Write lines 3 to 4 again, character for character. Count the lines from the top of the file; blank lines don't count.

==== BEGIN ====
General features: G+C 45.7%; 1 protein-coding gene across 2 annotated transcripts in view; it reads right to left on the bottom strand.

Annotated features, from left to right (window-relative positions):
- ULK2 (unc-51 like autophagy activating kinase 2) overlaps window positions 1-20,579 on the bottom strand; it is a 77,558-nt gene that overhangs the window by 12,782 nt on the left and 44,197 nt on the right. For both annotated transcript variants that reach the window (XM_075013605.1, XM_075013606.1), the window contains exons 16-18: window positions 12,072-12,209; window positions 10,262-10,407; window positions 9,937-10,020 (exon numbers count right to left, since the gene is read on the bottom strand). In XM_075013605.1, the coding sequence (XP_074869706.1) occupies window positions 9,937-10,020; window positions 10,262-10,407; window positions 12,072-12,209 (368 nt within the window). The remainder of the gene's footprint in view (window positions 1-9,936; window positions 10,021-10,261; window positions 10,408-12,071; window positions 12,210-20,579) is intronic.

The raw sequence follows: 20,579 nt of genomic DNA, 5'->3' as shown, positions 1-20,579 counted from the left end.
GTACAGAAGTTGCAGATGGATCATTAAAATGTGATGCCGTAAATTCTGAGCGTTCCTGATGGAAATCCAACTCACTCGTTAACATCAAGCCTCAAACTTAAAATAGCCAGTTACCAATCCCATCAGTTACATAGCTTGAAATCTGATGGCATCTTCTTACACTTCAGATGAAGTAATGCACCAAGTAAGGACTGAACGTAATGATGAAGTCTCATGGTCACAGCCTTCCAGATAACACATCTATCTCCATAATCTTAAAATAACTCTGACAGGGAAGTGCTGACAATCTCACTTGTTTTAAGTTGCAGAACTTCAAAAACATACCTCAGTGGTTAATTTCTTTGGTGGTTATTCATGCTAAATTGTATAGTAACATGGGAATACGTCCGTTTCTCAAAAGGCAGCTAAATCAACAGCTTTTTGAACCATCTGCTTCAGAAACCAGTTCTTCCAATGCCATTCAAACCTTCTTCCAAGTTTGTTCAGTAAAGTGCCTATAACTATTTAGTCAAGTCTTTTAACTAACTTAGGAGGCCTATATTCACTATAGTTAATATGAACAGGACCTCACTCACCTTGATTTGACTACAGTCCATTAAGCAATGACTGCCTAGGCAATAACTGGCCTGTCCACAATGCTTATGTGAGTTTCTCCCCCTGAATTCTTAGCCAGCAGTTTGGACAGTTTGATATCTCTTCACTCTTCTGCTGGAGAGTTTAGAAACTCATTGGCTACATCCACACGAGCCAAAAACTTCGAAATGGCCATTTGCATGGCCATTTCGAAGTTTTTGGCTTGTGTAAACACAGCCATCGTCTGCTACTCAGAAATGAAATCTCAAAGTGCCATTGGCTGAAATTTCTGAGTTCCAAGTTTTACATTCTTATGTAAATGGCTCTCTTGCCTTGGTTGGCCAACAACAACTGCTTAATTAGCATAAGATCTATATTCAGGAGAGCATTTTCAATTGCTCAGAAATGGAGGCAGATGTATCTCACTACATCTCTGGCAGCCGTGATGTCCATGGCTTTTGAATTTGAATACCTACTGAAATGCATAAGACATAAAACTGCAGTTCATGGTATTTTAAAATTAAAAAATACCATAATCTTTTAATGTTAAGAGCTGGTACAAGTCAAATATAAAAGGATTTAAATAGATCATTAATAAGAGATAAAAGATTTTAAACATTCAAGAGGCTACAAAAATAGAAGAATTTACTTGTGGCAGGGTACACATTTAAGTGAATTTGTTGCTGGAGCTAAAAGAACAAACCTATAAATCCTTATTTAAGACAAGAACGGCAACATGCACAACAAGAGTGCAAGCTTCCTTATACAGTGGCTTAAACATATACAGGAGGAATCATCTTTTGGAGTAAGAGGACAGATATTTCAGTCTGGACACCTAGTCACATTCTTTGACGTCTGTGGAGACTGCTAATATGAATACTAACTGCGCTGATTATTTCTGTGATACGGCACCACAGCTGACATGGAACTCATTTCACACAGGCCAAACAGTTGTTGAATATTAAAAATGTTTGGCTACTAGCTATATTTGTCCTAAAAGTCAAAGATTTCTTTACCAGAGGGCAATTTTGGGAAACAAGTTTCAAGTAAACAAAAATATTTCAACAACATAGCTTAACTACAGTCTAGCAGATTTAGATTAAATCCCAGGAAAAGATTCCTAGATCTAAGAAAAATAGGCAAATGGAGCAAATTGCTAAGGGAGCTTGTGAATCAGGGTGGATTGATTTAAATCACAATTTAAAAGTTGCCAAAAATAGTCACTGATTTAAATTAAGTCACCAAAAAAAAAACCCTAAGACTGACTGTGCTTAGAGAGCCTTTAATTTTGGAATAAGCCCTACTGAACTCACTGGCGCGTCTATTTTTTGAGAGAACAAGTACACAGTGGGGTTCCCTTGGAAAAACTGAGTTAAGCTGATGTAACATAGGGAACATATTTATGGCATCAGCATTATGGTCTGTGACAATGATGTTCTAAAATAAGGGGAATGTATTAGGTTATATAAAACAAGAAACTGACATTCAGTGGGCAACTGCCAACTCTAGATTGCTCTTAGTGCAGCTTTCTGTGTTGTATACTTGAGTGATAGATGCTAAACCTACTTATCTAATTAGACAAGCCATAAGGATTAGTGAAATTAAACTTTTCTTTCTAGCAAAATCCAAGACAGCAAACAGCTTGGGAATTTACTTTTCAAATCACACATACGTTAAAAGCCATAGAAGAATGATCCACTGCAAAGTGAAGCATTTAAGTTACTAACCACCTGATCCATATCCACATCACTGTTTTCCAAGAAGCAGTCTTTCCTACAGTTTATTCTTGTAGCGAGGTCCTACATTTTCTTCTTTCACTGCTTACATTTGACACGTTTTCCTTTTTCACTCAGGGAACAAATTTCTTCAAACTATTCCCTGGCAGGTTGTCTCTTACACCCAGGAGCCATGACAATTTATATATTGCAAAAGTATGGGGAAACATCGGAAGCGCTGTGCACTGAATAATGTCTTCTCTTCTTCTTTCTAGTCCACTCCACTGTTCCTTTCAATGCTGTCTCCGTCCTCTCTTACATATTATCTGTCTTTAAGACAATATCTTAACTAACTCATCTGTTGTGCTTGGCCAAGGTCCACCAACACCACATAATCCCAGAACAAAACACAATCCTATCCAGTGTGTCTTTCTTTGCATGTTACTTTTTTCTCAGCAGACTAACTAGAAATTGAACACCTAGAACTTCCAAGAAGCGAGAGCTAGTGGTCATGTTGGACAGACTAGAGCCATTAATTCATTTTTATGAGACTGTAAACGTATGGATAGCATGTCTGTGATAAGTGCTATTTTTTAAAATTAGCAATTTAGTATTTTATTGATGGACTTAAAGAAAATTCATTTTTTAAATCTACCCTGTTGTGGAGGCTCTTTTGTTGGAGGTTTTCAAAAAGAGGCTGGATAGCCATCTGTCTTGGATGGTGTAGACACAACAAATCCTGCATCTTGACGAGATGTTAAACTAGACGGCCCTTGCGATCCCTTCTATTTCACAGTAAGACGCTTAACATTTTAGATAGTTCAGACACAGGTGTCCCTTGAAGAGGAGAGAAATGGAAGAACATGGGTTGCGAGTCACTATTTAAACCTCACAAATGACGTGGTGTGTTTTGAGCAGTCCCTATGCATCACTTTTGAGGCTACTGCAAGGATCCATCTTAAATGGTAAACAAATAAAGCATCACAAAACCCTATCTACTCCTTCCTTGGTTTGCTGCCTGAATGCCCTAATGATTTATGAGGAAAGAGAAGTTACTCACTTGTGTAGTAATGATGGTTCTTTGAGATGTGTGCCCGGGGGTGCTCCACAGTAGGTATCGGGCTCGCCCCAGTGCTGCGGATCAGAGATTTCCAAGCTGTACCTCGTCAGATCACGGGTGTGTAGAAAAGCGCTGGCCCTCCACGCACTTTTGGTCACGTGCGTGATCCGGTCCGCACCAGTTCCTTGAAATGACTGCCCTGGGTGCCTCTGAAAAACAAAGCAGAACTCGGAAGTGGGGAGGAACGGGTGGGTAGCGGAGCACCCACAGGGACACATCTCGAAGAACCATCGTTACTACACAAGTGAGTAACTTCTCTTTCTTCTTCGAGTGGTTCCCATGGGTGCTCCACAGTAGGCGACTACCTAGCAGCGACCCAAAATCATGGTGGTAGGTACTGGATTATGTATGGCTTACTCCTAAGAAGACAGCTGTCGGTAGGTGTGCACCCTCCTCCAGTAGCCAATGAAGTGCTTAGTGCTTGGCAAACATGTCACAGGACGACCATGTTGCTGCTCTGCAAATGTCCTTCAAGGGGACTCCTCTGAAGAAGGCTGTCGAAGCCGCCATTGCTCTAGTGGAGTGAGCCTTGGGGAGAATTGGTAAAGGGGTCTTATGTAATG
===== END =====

- ULK2 (unc-51 like autophagy activating kinase 2) overlaps window positions 1-20,579 on the bottom strand; it is a 77,558-nt gene that overhangs the window by 12,782 nt on the left and 44,197 nt on the right. For both annotated transcript variants that reach the window (XM_075013605.1, XM_075013606.1), the window contains exons 16-18: window positions 12,072-12,209; window positions 10,262-10,407; window positions 9,937-10,020 (exon numbers count right to left, since the gene is read on the bottom strand). In XM_075013605.1, the coding sequence (XP_074869706.1) occupies window positions 9,937-10,020; window positions 10,262-10,407; window positions 12,072-12,209 (368 nt within the window). The remainder of the gene's footprint in view (window positions 1-9,936; window positions 10,021-10,261; window positions 10,408-12,071; window positions 12,210-20,579) is intronic.

The raw sequence follows: 20,579 nt of genomic DNA, 5'->3' as shown, positions 1-20,579 counted from the left end.